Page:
October 26, 2012

October 19, 2012

October 14, 2012

For Queen and Country

I submit that this is the most English paragraph ever written in any novel:
The family lived in an old rectory at the edge of the fells, where the pastures begin to be dotted by tussocks of sedge. They were acive in the parish; they kept two cars rushing to and fro along the web of thin crooked roads in and out of Preston, Clitheroe, and Longridge. 
The Heart Broke In, by James Meek
Possibly the only more English line in the book (which is quite good, by the way) is when he describes two characters enjoying a sixty-nine as "naked and contrariwise." Close your eyes and think of synonyms?

October 12, 2012

Conversations With Greatness CD



I've wasted my life.

October 10, 2012

Subpar

I was going to write a pithy takedown today of this stupid ad that's been on the New York subways recently:


See, it's a Venn diagram! Never mind that it displays a fundamental misunderstanding of the entire fucking point of Venn diagrams, and that, "clever" idea aside, it consists of pretty flat and uninspiring copy. Venn diagrams! Cleverness! Wit!

But then I saw another ad on the subway that was even more vacuous and asinine and offensive, so much so that I couldn't even bring myself to take a picture of it — and I decided to write a pithy takedown of that, instead.

It was for Seamless.com, the already pretty vacuous and asinine and offensive food ordering website. Its general pitch to customers goes something like this: are you too lazy and/or stupid and/or self-important to look up an actual delivery place yourself? Well then, just come to our website and we'll do all that "hard" work for you! Better yet, we'll insidiously drive out smaller businesses by charging an exorbitant commission on orders for those who do join our network, and making effectively invisible to the biggest takeout orderers those who don't!

Not surprisingly, Seamless's biggest market is in New York, where approximately 95% of people are too lazy and/or stupid and/or self-important to look up delivery places for themselves — or, you know, to cook. Instead they get poorly paid restaurant and delivery workers to run around Midtown like hamsters on wheels, while they kick back and start three dozen websites about how much (or if) it's appropriate to tip said poorly paid workers, and send the Seamless guys laughing all the way to the bank. In the meantime, they generate such obscene amounts of plastic packaging and waste that half the time you can't even find a goddamned empty wastebasket anywhere in the city.

And then — THEN! — Seamless takes out ads on the subway that read (not a direct quote but neither a paraphrase): "Seamless: If your idea of doing dishes is recycling takeout containers."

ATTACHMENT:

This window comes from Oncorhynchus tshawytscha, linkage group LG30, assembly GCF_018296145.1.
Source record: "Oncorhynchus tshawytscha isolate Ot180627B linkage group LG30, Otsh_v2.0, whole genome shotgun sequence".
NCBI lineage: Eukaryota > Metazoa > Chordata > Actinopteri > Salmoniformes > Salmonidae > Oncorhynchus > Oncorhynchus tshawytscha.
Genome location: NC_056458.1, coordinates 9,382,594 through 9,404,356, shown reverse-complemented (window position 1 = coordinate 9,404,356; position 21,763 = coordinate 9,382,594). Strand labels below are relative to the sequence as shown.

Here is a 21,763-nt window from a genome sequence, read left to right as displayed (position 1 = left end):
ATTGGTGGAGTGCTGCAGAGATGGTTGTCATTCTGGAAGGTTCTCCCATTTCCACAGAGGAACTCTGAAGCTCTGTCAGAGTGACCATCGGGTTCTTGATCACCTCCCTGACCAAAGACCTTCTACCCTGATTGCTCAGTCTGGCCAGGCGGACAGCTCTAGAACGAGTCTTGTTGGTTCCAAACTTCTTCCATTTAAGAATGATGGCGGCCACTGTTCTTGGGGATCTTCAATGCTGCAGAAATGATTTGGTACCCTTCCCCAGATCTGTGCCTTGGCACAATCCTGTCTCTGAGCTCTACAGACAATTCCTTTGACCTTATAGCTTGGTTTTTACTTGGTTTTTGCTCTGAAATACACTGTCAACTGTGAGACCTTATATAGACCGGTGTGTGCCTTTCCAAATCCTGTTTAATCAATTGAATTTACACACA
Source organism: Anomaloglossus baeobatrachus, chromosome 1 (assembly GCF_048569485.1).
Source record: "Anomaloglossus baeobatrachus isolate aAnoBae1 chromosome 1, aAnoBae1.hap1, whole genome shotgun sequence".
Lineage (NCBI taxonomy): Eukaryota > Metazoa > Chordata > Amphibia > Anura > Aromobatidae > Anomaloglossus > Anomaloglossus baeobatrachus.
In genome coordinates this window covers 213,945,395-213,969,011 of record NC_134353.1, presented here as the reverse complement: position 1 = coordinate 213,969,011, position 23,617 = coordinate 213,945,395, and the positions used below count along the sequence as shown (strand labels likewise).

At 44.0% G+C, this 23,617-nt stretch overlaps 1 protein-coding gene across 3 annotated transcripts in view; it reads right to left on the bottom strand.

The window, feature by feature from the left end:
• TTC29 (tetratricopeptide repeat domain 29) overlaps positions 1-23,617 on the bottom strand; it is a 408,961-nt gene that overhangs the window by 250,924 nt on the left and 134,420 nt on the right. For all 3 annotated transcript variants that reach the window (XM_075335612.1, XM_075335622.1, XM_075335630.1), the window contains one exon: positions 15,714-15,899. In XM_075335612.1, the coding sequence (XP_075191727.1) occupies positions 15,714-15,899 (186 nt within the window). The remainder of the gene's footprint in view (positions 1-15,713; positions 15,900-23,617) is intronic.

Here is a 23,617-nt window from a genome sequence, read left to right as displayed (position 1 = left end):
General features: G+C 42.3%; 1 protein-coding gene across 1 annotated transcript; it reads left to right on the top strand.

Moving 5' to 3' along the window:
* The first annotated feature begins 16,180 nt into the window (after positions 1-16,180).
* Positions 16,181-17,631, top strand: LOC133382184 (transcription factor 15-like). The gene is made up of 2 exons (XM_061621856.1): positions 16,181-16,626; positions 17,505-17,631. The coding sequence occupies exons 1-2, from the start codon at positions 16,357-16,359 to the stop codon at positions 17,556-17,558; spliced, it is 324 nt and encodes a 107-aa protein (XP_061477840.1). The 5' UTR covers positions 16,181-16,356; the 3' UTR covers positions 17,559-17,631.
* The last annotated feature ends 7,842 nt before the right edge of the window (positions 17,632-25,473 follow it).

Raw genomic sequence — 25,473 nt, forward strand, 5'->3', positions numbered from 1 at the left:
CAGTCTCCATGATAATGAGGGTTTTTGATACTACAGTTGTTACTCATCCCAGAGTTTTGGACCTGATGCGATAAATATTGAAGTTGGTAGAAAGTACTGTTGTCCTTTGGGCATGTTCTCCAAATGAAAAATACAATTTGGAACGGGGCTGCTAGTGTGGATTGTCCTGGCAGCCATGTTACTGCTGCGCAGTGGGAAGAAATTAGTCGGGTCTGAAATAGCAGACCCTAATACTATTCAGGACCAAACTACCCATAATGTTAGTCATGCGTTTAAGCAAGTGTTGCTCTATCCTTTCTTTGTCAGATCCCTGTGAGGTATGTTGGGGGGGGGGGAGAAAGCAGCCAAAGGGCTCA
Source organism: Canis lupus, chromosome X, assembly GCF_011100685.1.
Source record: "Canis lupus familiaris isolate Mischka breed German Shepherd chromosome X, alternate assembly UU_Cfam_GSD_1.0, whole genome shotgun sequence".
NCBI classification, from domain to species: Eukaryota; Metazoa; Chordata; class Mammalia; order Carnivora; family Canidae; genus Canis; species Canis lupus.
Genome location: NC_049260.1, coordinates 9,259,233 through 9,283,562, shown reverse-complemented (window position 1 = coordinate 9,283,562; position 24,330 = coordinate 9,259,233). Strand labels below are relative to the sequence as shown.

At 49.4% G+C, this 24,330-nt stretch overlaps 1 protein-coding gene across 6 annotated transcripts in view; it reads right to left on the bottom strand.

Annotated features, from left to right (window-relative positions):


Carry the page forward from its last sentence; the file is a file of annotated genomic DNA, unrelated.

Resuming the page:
OH! HA-HA! Aren't we adorable? Isn't our selfish disregard for the environment in favour of our own convenience endearing? Isn't it funny that this ecological sinkhole of a city has found yet another way to shit all over the planet? High fives, guys! NYC 4 EVA!

I will now attempt to climb over to the right side of my bed.

October 05, 2012

October 03, 2012

Is That A Fibrous Stalk of Peritoneal Tissue Attached To Your Cecum, Or Are You Just Pleased To See Me?

So today I discovered that I have a congenital intestinal defect as a namesake: Ladd's bands. They form at birth but can apparently go catastrophically unnoticed until middle-age, when all of a sudden they just start getting in the way of your duodenum and you get pretty sick.

Which is terrible.

What is awesome, however, in my trademark insensitive postmodern kind of way, is that they are also known as THE BANDS OF LADD. i.e. The item being quested after in a really pulpy fantasy novel, and/or a really entertaining televised talent show similar to America's Best Dance Crew (only really entertaining, natch), and/or a nomadic, paganistic people who travel the countryside looking for copies of my novel.

The Bands of Ladd.

I also found out that there's a section of the intestine called the jejunum, and was going to make an insufferable high-brow pun about how that was kind of unsophisticated and dull — but then I looked it up and realised that jejunum and the adjective jejune really do come from the same root. Which is almost bizarre as a piece of anatomy called Ladd's bands.

I don't really have a larger point I'm trying to make today, I just thought I'd loosely pull together a few pieces of vaguely interesting trivial shit. KIND OF LIKE YOUR INTESTINES.

[Fin.]

N.B. Best not to ask why I was reading so much about the intestinal system today.